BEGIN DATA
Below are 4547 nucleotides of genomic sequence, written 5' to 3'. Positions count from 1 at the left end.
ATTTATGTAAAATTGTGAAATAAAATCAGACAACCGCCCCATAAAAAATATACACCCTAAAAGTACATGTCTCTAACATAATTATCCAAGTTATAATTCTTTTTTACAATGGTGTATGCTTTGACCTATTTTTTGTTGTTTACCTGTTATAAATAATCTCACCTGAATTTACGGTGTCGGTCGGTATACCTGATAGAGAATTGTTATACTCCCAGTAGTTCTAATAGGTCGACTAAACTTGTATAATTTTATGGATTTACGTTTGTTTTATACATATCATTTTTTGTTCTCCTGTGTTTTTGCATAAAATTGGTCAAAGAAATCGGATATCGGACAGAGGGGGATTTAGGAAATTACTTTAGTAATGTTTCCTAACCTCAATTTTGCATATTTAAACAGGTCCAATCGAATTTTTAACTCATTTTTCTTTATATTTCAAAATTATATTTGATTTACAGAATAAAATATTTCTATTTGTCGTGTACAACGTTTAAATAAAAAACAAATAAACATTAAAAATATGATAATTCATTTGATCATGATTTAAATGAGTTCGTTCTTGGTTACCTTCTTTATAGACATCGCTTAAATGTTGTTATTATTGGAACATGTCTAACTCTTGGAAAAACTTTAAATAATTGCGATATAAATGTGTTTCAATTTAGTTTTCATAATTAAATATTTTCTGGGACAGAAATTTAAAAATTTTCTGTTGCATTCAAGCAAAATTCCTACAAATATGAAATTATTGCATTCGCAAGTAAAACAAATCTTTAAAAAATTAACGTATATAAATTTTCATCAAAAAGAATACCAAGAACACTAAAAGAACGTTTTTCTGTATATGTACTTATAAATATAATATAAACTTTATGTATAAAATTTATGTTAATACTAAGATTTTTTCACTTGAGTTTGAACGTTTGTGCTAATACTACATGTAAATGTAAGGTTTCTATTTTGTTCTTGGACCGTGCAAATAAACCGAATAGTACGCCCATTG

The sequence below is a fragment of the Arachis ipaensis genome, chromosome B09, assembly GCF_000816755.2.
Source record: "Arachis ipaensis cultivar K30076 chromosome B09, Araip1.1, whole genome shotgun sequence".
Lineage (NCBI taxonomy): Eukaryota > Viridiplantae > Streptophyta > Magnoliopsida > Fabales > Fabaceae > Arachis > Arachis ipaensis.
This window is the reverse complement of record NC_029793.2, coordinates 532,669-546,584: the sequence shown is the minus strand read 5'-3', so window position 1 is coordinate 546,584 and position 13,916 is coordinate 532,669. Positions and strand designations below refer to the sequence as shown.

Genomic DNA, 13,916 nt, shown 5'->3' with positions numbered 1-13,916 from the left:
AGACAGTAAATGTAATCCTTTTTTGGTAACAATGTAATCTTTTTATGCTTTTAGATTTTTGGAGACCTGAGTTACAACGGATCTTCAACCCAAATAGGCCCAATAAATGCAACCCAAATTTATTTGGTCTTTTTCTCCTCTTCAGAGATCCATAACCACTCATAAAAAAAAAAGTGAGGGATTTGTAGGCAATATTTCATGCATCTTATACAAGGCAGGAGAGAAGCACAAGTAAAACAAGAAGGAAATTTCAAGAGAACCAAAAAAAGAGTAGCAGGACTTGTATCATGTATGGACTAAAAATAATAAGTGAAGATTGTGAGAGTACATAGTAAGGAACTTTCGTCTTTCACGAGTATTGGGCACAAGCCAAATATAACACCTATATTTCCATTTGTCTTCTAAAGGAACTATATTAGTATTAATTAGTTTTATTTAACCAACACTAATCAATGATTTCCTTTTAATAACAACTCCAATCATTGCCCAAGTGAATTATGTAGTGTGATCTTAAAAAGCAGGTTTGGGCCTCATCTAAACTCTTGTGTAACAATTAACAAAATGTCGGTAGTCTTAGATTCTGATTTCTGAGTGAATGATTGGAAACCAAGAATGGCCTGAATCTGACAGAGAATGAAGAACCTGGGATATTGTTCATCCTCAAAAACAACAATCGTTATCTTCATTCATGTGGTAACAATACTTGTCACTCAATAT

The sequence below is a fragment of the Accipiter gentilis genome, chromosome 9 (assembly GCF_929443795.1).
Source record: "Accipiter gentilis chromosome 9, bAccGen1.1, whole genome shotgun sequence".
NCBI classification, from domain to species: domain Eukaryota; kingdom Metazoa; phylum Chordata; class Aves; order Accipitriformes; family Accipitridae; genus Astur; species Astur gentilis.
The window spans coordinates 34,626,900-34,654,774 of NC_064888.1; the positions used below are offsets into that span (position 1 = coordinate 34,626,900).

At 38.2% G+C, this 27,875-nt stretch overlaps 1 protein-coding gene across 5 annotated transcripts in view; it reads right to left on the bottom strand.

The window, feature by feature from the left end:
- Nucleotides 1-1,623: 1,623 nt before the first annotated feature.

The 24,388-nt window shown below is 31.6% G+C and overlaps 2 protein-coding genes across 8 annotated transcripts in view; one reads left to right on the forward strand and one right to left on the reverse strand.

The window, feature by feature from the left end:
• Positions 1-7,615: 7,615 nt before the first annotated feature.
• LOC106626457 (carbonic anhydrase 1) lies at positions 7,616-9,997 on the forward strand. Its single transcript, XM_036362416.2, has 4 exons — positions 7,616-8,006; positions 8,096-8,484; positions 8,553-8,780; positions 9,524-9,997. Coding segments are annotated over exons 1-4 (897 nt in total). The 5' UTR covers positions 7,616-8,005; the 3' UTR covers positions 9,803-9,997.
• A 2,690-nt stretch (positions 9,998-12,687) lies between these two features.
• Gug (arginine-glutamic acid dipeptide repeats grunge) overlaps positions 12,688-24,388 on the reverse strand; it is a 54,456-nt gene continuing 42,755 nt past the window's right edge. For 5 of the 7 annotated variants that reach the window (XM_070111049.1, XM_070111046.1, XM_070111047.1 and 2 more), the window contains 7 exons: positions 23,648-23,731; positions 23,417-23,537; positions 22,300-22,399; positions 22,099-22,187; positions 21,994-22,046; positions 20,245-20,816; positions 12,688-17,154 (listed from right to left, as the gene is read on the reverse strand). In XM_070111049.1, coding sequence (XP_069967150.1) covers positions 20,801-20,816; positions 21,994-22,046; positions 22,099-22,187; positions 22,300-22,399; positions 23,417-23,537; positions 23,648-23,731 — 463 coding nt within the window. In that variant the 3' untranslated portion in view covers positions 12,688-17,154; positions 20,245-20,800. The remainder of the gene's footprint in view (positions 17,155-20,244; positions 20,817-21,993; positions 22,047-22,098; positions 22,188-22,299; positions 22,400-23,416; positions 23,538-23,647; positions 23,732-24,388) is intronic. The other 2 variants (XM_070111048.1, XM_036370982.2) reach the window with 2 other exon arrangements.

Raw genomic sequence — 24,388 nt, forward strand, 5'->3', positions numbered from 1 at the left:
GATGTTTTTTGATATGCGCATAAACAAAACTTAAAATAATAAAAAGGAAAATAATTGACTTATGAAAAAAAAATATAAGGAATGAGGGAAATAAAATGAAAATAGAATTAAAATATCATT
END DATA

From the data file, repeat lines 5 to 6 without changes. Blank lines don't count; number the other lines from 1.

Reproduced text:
Lineage (NCBI taxonomy): Eukaryota > Viridiplantae > Streptophyta > Magnoliopsida > Fabales > Fabaceae > Arachis > Arachis ipaensis.
This window is the reverse complement of record NC_029793.2, coordinates 532,669-546,584: the sequence shown is the minus strand read 5'-3', so window position 1 is coordinate 546,584 and position 13,916 is coordinate 532,669. Positions and strand designations below refer to the sequence as shown.